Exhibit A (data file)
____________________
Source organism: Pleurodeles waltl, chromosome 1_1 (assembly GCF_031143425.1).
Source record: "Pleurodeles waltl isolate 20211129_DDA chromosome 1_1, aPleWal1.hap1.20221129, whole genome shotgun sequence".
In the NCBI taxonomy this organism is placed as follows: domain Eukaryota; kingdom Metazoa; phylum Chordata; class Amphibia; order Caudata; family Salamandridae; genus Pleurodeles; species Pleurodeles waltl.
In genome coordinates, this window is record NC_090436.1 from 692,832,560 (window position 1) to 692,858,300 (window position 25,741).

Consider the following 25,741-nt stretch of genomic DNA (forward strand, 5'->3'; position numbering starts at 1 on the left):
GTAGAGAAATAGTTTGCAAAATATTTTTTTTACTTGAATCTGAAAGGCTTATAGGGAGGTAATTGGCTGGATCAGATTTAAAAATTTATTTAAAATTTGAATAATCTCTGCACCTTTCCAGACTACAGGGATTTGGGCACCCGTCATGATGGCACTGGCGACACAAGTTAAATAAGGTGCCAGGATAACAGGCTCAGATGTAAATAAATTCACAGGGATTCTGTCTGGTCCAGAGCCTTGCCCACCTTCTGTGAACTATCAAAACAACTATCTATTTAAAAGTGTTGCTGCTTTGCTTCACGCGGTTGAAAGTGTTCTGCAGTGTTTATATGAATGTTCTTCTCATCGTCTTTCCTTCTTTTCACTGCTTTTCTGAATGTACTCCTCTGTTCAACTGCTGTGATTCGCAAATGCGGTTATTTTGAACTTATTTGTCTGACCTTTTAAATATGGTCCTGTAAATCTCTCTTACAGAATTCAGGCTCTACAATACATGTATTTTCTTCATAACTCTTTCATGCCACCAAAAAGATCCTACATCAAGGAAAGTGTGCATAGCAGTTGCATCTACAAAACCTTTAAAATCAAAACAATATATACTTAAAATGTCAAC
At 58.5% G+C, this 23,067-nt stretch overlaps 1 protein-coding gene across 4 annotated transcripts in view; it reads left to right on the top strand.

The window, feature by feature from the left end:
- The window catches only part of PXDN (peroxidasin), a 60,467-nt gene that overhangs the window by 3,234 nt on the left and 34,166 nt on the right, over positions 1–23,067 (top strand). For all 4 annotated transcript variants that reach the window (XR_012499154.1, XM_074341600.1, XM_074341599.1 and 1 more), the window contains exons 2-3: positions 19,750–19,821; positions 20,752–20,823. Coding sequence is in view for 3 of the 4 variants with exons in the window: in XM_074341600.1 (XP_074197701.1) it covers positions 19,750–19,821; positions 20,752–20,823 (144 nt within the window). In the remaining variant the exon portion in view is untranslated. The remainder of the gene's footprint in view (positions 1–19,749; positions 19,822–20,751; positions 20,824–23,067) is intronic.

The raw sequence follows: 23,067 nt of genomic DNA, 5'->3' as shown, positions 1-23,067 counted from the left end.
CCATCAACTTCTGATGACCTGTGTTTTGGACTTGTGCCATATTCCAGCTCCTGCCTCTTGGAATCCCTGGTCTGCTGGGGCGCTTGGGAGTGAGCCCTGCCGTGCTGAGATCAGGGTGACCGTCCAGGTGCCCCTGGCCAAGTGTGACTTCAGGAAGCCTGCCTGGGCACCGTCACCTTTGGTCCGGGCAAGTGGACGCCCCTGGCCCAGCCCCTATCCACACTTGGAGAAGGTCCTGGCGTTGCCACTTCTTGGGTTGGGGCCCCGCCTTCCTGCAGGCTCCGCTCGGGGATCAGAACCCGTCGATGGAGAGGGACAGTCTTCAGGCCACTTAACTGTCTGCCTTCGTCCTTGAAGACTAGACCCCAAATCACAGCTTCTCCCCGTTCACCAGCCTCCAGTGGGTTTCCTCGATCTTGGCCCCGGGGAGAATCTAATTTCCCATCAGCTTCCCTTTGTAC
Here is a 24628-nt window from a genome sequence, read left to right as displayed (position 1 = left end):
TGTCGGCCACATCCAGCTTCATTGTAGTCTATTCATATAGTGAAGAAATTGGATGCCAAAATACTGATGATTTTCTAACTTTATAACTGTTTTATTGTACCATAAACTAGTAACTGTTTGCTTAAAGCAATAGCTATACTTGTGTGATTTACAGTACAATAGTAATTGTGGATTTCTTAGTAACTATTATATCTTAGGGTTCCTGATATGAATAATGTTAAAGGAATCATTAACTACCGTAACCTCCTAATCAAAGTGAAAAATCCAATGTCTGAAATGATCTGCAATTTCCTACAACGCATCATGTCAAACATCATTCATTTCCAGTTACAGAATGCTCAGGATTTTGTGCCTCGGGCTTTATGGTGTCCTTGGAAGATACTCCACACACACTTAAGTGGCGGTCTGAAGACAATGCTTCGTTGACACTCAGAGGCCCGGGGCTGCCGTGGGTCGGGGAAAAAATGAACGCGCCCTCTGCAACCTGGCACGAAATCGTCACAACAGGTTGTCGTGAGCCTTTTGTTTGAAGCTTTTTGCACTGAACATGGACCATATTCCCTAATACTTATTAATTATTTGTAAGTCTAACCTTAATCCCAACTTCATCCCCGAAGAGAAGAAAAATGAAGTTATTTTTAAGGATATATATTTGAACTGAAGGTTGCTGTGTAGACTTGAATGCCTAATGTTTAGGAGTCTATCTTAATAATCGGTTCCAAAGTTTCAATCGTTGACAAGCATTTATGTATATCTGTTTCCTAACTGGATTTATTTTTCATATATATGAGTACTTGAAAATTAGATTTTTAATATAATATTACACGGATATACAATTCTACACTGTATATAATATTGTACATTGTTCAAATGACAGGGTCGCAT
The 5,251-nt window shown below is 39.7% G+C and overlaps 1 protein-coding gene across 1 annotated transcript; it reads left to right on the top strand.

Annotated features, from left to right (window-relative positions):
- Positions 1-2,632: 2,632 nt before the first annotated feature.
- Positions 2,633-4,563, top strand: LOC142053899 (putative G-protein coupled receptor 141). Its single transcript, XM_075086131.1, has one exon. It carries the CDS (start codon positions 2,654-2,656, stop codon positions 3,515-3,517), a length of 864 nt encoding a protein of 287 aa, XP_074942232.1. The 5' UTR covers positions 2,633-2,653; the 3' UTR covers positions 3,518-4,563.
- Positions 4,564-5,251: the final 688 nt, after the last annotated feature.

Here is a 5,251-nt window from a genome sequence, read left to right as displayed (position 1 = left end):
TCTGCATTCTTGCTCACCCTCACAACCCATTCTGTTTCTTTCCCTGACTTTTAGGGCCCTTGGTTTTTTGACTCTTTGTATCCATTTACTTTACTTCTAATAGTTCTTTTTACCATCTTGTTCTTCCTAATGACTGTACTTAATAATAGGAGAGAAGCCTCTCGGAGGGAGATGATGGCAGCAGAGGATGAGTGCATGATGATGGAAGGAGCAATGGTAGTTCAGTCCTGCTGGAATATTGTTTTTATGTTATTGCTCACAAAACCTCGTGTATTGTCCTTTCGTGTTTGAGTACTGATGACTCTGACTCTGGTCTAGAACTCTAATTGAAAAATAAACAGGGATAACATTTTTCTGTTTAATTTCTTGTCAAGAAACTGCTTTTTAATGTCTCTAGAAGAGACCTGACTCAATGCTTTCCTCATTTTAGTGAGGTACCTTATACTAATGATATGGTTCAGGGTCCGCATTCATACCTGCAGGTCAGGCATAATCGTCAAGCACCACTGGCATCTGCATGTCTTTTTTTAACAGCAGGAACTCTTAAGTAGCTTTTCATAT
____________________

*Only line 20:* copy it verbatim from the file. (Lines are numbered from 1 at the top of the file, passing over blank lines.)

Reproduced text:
TCTGCATTCTTGCTCACCCTCACAACCCATTCTGTTTCTTTCCCTGACTTTTAGGGCCCTTGGTTTTTTGACTCTTTGTATCCATTTACTTTACTTCTAATAGTTCTTTTTACCATCTTGTTCTTCCTAATGACTGTACTTAATAATAGGAGAGAAGCCTCTCGGAGGGAGATGATGGCAGCAGAGGATGAGTGCATGATGATGGAAGGAGCAATGGTAGTTCAGTCCTGCTGGAATATTGTTTTTATGTTATTGCTCACAAAACCTCGTGTATTGTCCTTTCGTGTTTGAGTACTGATGACTCTGACTCTGGTCTAGAACTCTAATTGAAAAATAAACAGGGATAACATTTTTCTGTTTAATTTCTTGTCAAGAAACTGCTTTTTAATGTCTCTAGAAGAGACCTGACTCAATGCTTTCCTCATTTTAGTGAGGTACCTTATACTAATGATATGGTTCAGGGTCCGCATTCATACCTGCAGGTCAGGCATAATCGTCAAGCACCACTGGCATCTGCATGTCTTTTTTTAACAGCAGGAACTCTTAAGTAGCTTTTCATAT